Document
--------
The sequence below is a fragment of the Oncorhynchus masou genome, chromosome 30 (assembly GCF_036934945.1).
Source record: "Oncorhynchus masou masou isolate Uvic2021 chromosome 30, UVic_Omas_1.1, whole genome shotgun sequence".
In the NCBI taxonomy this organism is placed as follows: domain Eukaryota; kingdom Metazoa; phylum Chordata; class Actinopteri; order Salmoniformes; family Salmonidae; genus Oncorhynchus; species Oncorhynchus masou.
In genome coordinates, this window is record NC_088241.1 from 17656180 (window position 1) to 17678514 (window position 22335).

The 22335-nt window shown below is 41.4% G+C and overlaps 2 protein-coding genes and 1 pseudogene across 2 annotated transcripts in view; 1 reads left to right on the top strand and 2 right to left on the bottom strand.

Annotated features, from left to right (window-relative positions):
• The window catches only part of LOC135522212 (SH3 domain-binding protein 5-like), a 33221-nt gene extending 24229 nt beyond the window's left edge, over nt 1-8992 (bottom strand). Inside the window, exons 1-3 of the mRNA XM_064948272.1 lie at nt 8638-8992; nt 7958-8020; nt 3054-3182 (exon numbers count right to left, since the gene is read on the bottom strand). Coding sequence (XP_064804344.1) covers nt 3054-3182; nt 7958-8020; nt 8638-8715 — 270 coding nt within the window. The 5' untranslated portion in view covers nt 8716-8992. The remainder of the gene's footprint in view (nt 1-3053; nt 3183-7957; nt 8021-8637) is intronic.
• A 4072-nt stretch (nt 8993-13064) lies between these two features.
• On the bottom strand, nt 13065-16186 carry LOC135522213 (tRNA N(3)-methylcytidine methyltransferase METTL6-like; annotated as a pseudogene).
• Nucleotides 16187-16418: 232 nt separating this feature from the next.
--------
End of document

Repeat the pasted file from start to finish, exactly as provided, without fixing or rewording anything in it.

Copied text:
The sequence below is a fragment of the Oncorhynchus masou genome, chromosome 30 (assembly GCF_036934945.1).
Source record: "Oncorhynchus masou masou isolate Uvic2021 chromosome 30, UVic_Omas_1.1, whole genome shotgun sequence".
In the NCBI taxonomy this organism is placed as follows: domain Eukaryota; kingdom Metazoa; phylum Chordata; class Actinopteri; order Salmoniformes; family Salmonidae; genus Oncorhynchus; species Oncorhynchus masou.
In genome coordinates, this window is record NC_088241.1 from 17656180 (window position 1) to 17678514 (window position 22335).

The 22335-nt window shown below is 41.4% G+C and overlaps 2 protein-coding genes and 1 pseudogene across 2 annotated transcripts in view; 1 reads left to right on the top strand and 2 right to left on the bottom strand.

Annotated features, from left to right (window-relative positions):
• The window catches only part of LOC135522212 (SH3 domain-binding protein 5-like), a 33221-nt gene extending 24229 nt beyond the window's left edge, over nt 1-8992 (bottom strand). Inside the window, exons 1-3 of the mRNA XM_064948272.1 lie at nt 8638-8992; nt 7958-8020; nt 3054-3182 (exon numbers count right to left, since the gene is read on the bottom strand). Coding sequence (XP_064804344.1) covers nt 3054-3182; nt 7958-8020; nt 8638-8715 — 270 coding nt within the window. The 5' untranslated portion in view covers nt 8716-8992. The remainder of the gene's footprint in view (nt 1-3053; nt 3183-7957; nt 8021-8637) is intronic.
• A 4072-nt stretch (nt 8993-13064) lies between these two features.
• On the bottom strand, nt 13065-16186 carry LOC135522213 (tRNA N(3)-methylcytidine methyltransferase METTL6-like; annotated as a pseudogene).
• Nucleotides 16187-16418: 232 nt separating this feature from the next.